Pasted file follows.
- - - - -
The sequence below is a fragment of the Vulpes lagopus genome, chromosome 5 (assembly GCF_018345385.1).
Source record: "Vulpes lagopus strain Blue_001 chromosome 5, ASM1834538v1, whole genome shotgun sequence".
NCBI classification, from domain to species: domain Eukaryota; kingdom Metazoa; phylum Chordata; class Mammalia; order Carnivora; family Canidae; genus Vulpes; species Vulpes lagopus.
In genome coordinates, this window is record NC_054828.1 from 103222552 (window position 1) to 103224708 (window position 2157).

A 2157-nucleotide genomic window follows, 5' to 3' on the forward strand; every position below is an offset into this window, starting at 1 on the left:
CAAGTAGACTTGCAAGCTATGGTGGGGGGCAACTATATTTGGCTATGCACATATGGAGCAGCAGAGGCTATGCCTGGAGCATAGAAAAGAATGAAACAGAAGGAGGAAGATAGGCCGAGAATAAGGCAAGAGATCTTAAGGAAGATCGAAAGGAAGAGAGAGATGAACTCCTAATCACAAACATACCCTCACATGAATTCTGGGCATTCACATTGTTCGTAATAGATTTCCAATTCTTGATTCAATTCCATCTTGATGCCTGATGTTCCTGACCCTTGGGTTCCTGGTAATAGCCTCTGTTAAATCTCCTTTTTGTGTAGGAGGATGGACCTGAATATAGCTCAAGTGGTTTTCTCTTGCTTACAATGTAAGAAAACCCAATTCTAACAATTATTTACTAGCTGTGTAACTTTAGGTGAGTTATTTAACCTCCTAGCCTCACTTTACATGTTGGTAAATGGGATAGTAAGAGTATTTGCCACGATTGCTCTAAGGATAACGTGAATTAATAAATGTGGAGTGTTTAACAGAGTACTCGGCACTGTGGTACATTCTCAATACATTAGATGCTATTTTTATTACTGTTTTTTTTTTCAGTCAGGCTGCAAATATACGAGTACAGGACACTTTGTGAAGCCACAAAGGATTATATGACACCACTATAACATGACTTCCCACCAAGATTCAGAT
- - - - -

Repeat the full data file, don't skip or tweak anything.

The sequence below is a fragment of the Vulpes lagopus genome, chromosome 5 (assembly GCF_018345385.1).
Source record: "Vulpes lagopus strain Blue_001 chromosome 5, ASM1834538v1, whole genome shotgun sequence".
NCBI classification, from domain to species: domain Eukaryota; kingdom Metazoa; phylum Chordata; class Mammalia; order Carnivora; family Canidae; genus Vulpes; species Vulpes lagopus.
In genome coordinates, this window is record NC_054828.1 from 103222552 (window position 1) to 103224708 (window position 2157).

A 2157-nucleotide genomic window follows, 5' to 3' on the forward strand; every position below is an offset into this window, starting at 1 on the left:
CAAGTAGACTTGCAAGCTATGGTGGGGGGCAACTATATTTGGCTATGCACATATGGAGCAGCAGAGGCTATGCCTGGAGCATAGAAAAGAATGAAACAGAAGGAGGAAGATAGGCCGAGAATAAGGCAAGAGATCTTAAGGAAGATCGAAAGGAAGAGAGAGATGAACTCCTAATCACAAACATACCCTCACATGAATTCTGGGCATTCACATTGTTCGTAATAGATTTCCAATTCTTGATTCAATTCCATCTTGATGCCTGATGTTCCTGACCCTTGGGTTCCTGGTAATAGCCTCTGTTAAATCTCCTTTTTGTGTAGGAGGATGGACCTGAATATAGCTCAAGTGGTTTTCTCTTGCTTACAATGTAAGAAAACCCAATTCTAACAATTATTTACTAGCTGTGTAACTTTAGGTGAGTTATTTAACCTCCTAGCCTCACTTTACATGTTGGTAAATGGGATAGTAAGAGTATTTGCCACGATTGCTCTAAGGATAACGTGAATTAATAAATGTGGAGTGTTTAACAGAGTACTCGGCACTGTGGTACATTCTCAATACATTAGATGCTATTTTTATTACTGTTTTTTTTTTCAGTCAGGCTGCAAATATACGAGTACAGGACACTTTGTGAAGCCACAAAGGATTATATGACACCACTATAACATGACTTCCCACCAAGATTCAGAT